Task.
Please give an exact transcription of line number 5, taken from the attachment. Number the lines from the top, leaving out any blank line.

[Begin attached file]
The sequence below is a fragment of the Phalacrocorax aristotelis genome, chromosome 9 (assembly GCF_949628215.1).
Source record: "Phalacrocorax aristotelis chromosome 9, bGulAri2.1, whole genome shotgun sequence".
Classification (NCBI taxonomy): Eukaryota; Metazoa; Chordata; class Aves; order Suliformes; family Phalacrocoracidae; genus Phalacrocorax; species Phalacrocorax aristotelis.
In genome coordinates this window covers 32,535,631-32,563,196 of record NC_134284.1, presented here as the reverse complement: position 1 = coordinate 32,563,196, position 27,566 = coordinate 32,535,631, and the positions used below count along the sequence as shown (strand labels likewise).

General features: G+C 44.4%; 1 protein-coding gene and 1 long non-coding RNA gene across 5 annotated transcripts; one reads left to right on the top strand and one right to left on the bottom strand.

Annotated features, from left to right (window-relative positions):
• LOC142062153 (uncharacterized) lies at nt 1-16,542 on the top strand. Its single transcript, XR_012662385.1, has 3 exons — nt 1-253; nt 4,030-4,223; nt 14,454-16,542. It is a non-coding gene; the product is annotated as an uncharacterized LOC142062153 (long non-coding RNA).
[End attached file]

General features: G+C 44.4%; 1 protein-coding gene and 1 long non-coding RNA gene across 5 annotated transcripts; one reads left to right on the top strand and one right to left on the bottom strand.